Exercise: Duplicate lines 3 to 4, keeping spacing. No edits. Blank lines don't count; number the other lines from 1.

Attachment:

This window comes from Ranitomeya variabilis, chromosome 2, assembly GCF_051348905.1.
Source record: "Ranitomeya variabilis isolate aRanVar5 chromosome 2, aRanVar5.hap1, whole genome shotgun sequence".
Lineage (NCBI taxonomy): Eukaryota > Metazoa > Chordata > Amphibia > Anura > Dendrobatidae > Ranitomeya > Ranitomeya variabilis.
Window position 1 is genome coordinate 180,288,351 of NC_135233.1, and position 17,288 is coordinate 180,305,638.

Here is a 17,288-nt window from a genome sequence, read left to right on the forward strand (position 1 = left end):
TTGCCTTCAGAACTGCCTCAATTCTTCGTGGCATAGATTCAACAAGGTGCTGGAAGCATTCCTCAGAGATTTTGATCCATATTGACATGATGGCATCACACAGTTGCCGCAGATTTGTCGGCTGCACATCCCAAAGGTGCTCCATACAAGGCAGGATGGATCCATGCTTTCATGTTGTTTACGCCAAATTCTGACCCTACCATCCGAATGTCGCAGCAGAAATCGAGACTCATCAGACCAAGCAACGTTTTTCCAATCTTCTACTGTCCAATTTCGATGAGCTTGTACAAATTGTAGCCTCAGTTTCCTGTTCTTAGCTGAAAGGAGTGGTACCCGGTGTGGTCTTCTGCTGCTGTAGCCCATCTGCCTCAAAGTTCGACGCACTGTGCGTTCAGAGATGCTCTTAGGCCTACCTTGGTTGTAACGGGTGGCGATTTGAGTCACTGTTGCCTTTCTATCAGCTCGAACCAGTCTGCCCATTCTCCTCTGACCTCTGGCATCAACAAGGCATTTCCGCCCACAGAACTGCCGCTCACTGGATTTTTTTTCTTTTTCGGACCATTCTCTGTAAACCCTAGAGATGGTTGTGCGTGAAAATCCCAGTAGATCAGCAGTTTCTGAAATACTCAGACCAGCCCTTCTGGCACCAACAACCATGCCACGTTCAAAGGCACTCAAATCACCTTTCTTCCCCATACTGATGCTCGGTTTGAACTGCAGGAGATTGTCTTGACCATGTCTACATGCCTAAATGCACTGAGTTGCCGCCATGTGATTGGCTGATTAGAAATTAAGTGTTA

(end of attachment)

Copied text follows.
Lineage (NCBI taxonomy): Eukaryota > Metazoa > Chordata > Amphibia > Anura > Dendrobatidae > Ranitomeya > Ranitomeya variabilis.
Window position 1 is genome coordinate 180,288,351 of NC_135233.1, and position 17,288 is coordinate 180,305,638.